Post-COVID demand high for emotional support animals

Most support animals are dogs.
Published: Mar. 27, 2023 at 8:49 PM CDT
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ROCKFORD, Ill. (WIFR) - Although it’s been three years since Illinois was under a stay-at-home order, stateline residents are still working through mental health issues associated with COVID-related isolation.

Therapists say it is common these days for their clients to utilize emotional support animals for comfort while working on their mental health. In turn, the demand for therapy dogs and cats is as high as it’s ever been.

“COVID was a wakeup call for a lot us,” said Nicole Didier, a therapist with Forest City Counseling. “Once we were at home and more isolated than we ever have been, there was something stirring in all of us of just that reminder of desiring and wanting connection.”

According to the National Service Animal Registry, in 2019, there were approximately 200,000 service animals in the United States. Since the pandemic, that number has more than doubled. Mental health professionals say the influx is attributed to a unique connection animals have with people and their innate ability to sense human emotion.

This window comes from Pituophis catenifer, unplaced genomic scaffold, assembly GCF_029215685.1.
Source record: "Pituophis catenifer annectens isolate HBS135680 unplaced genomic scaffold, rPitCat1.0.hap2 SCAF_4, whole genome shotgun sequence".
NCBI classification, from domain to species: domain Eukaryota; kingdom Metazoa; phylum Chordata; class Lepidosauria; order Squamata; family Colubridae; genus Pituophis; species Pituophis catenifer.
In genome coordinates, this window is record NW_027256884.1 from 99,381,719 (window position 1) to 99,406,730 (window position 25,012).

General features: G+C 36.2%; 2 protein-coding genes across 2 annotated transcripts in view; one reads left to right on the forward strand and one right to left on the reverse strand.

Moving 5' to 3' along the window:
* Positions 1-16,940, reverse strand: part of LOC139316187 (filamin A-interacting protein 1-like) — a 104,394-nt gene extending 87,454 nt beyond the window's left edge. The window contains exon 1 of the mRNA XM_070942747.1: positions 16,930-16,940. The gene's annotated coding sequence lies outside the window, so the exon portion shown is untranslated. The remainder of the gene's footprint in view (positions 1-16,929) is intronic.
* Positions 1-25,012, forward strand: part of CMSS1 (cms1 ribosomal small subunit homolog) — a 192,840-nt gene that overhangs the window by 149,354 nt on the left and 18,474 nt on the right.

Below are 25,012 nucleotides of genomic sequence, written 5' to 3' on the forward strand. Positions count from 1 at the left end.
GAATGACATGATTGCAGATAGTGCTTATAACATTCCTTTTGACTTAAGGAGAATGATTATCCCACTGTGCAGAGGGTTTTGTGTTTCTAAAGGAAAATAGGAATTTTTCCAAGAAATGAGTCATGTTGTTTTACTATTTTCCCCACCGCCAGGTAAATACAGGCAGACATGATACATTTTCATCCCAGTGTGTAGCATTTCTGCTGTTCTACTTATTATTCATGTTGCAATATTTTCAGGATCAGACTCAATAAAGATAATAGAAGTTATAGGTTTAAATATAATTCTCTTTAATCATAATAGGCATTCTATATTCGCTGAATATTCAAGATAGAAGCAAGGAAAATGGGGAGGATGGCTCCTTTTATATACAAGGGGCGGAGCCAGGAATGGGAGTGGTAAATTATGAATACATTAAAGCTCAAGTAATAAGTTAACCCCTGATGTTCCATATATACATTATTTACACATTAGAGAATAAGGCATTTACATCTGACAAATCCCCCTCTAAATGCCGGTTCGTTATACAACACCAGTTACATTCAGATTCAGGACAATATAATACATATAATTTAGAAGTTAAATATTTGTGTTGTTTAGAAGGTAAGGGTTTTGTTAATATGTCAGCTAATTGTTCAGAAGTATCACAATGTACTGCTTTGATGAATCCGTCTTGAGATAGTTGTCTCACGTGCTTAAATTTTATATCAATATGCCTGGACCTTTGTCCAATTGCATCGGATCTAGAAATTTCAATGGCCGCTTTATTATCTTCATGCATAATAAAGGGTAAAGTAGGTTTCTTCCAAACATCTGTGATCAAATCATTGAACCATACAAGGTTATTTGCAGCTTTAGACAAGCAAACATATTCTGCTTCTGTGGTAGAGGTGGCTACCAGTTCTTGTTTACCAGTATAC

“They love and have relationships with people in ways that we will never understand, especially that unconditional love,” Didier said.

Erin Rabon runs Circle of Change, a local nonprofit that helps at-risk individuals with emotional support dogs. She says the bonds between her clients and the animals in the program are life changing.

“Mental health is becoming more on the forefront of people’s minds,” Rabon said. “People are noticing more, and they are giving more value to making sure somebody is mentally well.”

Experts say teaching a dog the basics of serving as an emotional support animal can be done in as little as a few weeks. Full service-dog or therapy-animal certification training can take between one and three years, depending on the animal.